• In regulatory, government funding and incentives are the ones that show the highest correlation with the initiatives, showing the importance of public-private partnerships for the development of Advanced Manufacturing. Legislation and regulatory frameworks present small correlation to initiatives with 5% and 7%, respectively however, the governments of the countries surveyed closely follow the progress of the new industrial revolution, always attentive to the needs.
• In the topic of productive chains, the question of insertion mechanisms presents a greater correlation with the initiatives with 68%, which is expected due the initial phase of the process. Shortly afterwards, with a correlation with 63% and 56% appears the questions of gap analysis and Strengthening of the partnership between government, industry and universities, respectively. And lastly, the priority sectors and technologies and intellectual property are related to, approximately, one-third of the initiatives – it is worth emphasizing that the initiatives themselves are developed in the sectors and with the required technologies, which, in some way, makes these requirements always present.
• In terms of infrastructure, the development and access of infrastructure necessary for the success of the Advanced Manufacturing are priorities and are present in 71% and 63% of the initiatives, respectively. Access to government funding is addressed by 39% of the initiatives, while the need for broadband and energy is directly correlated with approximately 30% of the initiatives, but, indirectly, they represent the heart of the fourth industrial revolution.
In general, it is possible to verify the existence of, at least, one initiative related to each challenge raised for the development of Advanced Manufacturing in Brazil. It is also noted that an initiative, in general, covers more than one challenge, one of them related to the Human Resources sector, even though it is not exclusively dedicated to this topic. In this way, seeking partnerships with educational institutions, the initiatives help to shape the future and capacity of professionals that are already in the job market.
With the results presented in line with the most advanced countries in the industrial sector, the first step necessary for the development of Industry 4.0 in Brazil was given by the MDIC and MCTI with the execution of workshops by the country. Moreover, the results of CNI’s 66 survey showed the challenges that has to be faced, and helped to understand the current level of Brazil in the use of digital technologies.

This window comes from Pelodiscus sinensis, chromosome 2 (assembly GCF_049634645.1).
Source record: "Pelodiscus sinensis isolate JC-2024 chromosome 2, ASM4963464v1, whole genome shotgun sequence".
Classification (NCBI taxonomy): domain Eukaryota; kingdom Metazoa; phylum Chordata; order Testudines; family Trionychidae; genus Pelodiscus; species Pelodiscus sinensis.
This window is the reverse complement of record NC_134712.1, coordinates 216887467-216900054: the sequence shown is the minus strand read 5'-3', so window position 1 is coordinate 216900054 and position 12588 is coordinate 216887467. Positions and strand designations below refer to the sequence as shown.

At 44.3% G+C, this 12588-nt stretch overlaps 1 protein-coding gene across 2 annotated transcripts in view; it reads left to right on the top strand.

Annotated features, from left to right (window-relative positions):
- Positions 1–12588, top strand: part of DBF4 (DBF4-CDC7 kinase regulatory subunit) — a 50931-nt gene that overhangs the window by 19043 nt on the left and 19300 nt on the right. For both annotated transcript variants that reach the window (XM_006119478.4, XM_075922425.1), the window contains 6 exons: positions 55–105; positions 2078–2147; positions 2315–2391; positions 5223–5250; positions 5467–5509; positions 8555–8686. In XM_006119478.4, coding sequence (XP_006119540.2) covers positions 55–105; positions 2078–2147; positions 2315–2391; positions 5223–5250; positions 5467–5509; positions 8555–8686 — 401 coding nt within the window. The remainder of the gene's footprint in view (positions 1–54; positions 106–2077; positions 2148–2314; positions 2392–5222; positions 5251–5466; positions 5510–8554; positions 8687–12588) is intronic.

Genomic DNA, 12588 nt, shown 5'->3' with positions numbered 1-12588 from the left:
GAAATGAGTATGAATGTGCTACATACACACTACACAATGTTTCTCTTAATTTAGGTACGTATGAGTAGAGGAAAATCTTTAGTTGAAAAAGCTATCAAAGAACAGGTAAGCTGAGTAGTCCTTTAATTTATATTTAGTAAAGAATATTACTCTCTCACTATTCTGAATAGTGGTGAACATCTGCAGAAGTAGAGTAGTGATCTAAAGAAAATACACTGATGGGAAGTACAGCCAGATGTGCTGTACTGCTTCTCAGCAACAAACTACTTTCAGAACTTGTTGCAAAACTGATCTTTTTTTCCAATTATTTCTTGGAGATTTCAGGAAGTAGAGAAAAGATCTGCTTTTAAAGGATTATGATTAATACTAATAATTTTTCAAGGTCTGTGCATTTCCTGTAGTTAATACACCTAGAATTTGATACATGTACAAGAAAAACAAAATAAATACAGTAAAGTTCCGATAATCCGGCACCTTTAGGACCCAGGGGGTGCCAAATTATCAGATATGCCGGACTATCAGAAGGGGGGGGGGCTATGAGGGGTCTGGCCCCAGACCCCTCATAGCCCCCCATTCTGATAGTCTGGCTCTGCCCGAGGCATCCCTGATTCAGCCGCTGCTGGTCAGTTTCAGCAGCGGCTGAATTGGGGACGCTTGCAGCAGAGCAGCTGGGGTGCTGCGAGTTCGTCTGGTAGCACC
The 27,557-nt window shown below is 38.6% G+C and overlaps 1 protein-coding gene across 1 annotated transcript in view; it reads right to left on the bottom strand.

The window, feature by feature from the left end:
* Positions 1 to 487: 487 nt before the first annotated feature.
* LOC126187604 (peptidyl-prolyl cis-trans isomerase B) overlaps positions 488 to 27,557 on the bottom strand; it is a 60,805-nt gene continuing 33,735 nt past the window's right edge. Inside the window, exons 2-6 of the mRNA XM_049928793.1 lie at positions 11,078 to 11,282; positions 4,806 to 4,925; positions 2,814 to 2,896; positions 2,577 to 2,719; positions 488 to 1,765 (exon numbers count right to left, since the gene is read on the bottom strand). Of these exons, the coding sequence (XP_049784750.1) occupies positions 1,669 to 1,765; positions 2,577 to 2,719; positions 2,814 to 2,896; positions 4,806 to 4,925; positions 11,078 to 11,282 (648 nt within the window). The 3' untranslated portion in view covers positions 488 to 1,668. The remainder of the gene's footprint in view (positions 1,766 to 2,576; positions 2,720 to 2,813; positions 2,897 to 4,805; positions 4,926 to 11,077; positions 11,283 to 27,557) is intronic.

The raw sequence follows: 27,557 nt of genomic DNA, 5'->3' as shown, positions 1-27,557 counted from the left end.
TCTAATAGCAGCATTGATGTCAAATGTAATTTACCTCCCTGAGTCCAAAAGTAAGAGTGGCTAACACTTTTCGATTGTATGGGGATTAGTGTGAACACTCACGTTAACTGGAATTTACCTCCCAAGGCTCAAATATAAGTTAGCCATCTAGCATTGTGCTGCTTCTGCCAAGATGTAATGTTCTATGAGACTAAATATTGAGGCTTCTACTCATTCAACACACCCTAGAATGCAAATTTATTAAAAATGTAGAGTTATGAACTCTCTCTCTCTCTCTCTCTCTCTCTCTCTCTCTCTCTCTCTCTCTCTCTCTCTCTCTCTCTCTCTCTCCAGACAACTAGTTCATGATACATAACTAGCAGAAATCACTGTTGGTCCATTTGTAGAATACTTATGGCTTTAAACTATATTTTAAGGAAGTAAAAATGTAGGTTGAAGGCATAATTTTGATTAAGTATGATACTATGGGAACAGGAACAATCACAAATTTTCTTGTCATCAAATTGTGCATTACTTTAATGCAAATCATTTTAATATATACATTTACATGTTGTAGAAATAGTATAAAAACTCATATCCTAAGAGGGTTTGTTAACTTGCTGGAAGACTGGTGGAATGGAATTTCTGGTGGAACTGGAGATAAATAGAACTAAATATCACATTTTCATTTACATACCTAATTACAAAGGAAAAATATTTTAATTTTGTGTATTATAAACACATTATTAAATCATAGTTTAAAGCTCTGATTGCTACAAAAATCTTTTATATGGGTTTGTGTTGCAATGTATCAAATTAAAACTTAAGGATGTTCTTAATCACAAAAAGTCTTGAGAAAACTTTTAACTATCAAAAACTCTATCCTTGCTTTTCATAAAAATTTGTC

The last stage goal is to analyze the challenges raised, linking them with initiatives and research that are being carried out by the other countries that show methods that could work to help in the formulation of a national strategy to the development of Advanced Manufacturing in Brazil.
As a subject of a public policy, one example is conducted by the United States with the program Manufacturing USA, a centralizing body of the program with representatives of the government, industry and universities, with the mission to convene and allow public-private partnerships conducted by industry with a focus on manufacturing innovation, and engaging universities in the country, in addition to acting with integrator of the initiatives generated to facilitate collaboration and information sharing (Manufacturing USA, 2016). Such a program would also help to spread the technology, solving one of the main obstacles cited in the research carried out by the CNI: lack of knowledge.
The union of these tree sectors will play a decisive role for the success of the Brazilian enterprise in the development of Advanced Manufacturing. The country needs to change the sequence of consecutive falls in competitiveness – according to the ranking published by the World Economic Forum, the country occupies only 81st place in the ranking of the most competitive economies of the world – and this joint effort between government, industry and academic sector will be decisive to improve it. The deterioration of factors considered basic to competitiveness, such as economic environment, financial market development and, mainly, innovation capacity are the reason of the consecutive decline in the position (Alvarenga, 2016).
On the subject of projects, a way to increase the probability of success would be, firstly, to define the priority sectors of the industry, as exposed in the opinions of the experts during the workshops, and to focus efforts on the technologies necessary for the development of these specific sectors. Sectors such as mining, agribusiness and aeronautics, where the country has some global prominence, are some of the main candidates. The automotive sector, one of the main players in the industrial sector of the country, also deserves special attention, encouraging multinational companies to import technologies developed in other countries to Brazil, which will stimulate the entire value chain to enter the process.